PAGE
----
Skeuomorphism, Flat Design and The Rise of Type Design (toptal.com)
almost 6 years ago from Michael Abehsera
almost 6 years ago from Michael Abehsera
First of all, that first page was a skeuomorphic UI (notice the knobs and buttons) despite's it being flat/outlined. I've said it many times before, flat design is NOT the antithesis of skeuomorphic. Second, that Facebook redesign, and even the Lufthansa redesign to an extent, were awful. Good design isn't at the extremes, it's the intersection or balance of various elements such as type, imagery, color, or texture.
I actually thought most of the redesigns were quite nice, as was the reasoning for adopting a type-centric approach. That said, I think this is much more useful as a prototyping strategy than an aesthetic to follow for final/shipping products.
There's a point at which any of this stuff, taken to extremes, really harms accessibility. I think the Lufthansa example demonstrates this most clearly — in practice, at least a portion of users may be moving through the site in an unfamiliar language. Leaning predominantly on language to convey meaning in those contexts can leave those users at a huge disadvantage.
Type design ≠ new thing
The trend makes me thing we are going back to Swiss Design.
cough wireframes cough
Why does design need to be any of these things? Good design is about solving client's problems, problems for their particular audience and client - you can't have a one size fits all style for this.
I'm not opposed, but a lot of affordances are lost - what are buttons, what are inputs, what are links?
Links will be color coded, buttons as well and inputs could be a light copy with a border. Think about how much time it will save you to test out a products messaging / features this way. You can add after intricacy as you go.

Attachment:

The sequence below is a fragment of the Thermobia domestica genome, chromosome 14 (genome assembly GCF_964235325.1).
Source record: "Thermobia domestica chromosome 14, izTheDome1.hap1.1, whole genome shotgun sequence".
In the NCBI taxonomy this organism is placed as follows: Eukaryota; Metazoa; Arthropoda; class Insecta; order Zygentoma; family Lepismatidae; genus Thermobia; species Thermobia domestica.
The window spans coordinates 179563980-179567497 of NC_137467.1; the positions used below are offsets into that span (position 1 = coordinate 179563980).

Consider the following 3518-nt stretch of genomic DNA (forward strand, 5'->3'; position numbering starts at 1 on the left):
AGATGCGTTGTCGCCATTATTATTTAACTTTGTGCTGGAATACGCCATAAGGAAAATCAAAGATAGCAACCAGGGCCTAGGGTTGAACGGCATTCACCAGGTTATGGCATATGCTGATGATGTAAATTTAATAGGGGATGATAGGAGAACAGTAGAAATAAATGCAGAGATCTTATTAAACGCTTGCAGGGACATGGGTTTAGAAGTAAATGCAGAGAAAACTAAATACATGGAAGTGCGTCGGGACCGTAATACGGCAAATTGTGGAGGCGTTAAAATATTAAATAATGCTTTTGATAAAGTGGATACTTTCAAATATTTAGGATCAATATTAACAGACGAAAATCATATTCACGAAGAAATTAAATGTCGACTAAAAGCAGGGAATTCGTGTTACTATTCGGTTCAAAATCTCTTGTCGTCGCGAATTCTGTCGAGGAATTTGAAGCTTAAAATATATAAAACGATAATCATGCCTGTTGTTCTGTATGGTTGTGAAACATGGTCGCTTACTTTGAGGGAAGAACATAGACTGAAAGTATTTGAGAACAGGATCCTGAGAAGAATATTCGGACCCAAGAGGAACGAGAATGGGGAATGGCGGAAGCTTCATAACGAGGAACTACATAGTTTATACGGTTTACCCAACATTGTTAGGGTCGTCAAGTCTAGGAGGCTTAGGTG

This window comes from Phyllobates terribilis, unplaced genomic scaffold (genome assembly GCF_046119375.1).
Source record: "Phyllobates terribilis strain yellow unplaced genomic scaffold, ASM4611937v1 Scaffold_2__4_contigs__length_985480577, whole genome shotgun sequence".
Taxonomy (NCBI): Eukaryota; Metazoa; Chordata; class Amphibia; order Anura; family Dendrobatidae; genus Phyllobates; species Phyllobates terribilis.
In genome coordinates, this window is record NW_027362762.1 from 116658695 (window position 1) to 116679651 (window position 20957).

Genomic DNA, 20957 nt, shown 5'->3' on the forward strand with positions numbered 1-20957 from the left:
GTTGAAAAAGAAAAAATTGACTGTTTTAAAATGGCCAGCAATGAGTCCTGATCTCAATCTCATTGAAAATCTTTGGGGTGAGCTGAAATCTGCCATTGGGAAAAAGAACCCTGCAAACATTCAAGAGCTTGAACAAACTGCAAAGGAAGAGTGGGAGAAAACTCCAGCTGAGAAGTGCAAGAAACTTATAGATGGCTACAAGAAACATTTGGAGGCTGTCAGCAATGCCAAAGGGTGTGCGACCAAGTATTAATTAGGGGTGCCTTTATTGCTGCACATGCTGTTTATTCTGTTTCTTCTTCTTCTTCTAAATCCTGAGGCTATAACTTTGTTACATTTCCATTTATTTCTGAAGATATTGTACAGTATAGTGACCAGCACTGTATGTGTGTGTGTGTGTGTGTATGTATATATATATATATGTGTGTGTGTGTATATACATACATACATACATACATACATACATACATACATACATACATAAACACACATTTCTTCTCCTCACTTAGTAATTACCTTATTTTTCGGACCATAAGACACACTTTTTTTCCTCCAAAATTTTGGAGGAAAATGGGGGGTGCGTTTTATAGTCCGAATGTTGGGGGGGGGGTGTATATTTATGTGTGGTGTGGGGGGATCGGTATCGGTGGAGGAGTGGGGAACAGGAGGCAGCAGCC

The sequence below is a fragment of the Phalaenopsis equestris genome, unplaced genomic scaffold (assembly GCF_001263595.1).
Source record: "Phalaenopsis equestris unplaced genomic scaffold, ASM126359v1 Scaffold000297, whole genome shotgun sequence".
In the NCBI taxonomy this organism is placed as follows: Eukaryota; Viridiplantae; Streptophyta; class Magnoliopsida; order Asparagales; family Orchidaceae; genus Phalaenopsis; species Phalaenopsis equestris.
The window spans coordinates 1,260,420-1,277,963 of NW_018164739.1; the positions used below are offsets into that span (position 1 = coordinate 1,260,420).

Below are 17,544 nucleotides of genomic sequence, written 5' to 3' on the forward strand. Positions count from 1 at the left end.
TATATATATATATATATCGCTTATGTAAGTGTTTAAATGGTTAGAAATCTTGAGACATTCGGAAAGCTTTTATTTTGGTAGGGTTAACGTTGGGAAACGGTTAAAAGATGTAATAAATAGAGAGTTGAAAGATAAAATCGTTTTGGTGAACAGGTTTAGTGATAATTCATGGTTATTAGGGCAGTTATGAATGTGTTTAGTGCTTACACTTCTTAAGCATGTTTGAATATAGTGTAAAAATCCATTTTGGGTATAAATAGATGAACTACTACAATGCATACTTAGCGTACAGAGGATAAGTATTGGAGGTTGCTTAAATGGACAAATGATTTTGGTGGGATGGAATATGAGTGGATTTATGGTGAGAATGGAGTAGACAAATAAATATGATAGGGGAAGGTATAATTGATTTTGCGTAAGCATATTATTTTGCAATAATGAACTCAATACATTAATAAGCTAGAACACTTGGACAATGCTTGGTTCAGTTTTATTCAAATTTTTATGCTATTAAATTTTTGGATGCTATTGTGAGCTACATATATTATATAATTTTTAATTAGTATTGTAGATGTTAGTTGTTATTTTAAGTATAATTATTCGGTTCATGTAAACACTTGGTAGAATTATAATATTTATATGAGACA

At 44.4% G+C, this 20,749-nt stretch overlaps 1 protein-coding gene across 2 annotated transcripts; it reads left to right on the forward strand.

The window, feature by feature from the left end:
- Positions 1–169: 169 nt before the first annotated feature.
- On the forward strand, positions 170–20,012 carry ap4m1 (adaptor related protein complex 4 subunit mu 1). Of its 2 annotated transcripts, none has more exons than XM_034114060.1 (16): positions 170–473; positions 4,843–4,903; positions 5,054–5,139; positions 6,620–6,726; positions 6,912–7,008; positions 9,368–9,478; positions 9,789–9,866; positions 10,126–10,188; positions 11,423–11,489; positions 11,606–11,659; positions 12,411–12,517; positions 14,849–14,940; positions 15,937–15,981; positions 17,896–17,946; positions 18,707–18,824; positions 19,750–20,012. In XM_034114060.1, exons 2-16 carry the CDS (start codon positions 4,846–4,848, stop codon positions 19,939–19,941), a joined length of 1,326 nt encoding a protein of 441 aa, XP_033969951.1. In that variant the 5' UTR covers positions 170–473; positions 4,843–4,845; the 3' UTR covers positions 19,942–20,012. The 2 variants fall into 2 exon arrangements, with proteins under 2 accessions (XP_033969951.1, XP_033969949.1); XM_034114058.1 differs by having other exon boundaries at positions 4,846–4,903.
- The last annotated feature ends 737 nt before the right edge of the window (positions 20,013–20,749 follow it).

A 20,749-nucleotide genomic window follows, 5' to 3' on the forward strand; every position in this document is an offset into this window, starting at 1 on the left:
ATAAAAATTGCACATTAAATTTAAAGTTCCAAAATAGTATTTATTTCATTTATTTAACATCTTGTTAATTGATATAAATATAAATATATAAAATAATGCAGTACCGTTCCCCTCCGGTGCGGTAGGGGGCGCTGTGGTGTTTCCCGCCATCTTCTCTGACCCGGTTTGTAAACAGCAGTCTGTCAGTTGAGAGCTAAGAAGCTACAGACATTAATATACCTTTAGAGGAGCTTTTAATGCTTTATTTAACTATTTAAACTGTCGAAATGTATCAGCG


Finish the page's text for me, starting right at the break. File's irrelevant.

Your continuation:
Valid points - but remember as designers we are fantastic at understanding the affordances in UI elements, but others are not.
For example, the fb example - https://uploads.toptal.io/blog/image/123912/toptal-blog-image-1503410349132-50c655a86209b95c4329c5fbf63bd537.png
(Note, this is good work taken out of context, so no disrespect to the designer).
The 'whats on your mind' is where I can write a status. But it looks exactly the same to "status" "explore" "find a friend" and "messenger" - can I write in those inputs? The bold blue links are actions - but what about the items in the explore menu, can I click those?
Even if it's faster to test, if a product isn't understandable it's a skewed test. I like the concept but at a minimum you need to have backgrounds on inputs and buttons - text alone isn't clear enough.
I dont think this is anything new its just minimal design, i personally love that style - abduzeedo.com nails it!
But it will always be a niche option and only really useable in some situations, it definitely, isnt going to overtake flat/modern design.
Secondly i just want to add your main point/reason for looking into this was that modern designs are had to maintain......maintain it better then :/ don't sacrifice usability.
Here are my proposed rules for Type Design:
You can use lines or strokes. You can use icons. You can use typography. You can change the color of the background. You can use images.
"Basically use all the things you use normally except different"
"no Dribbble-type" yet the Facebook redesign has the classic drop shadow.
Hey Ettore Tortora! Thanks a lot for your comment. Please notice that this shadow is a part of the presentation, not the concept itself.
Of course, I know. Just thought it was funny that your design rules don't apply to the presentation.
Facebook redesign - take a page for a company whos sole focus is ad revenue and remove the ads.
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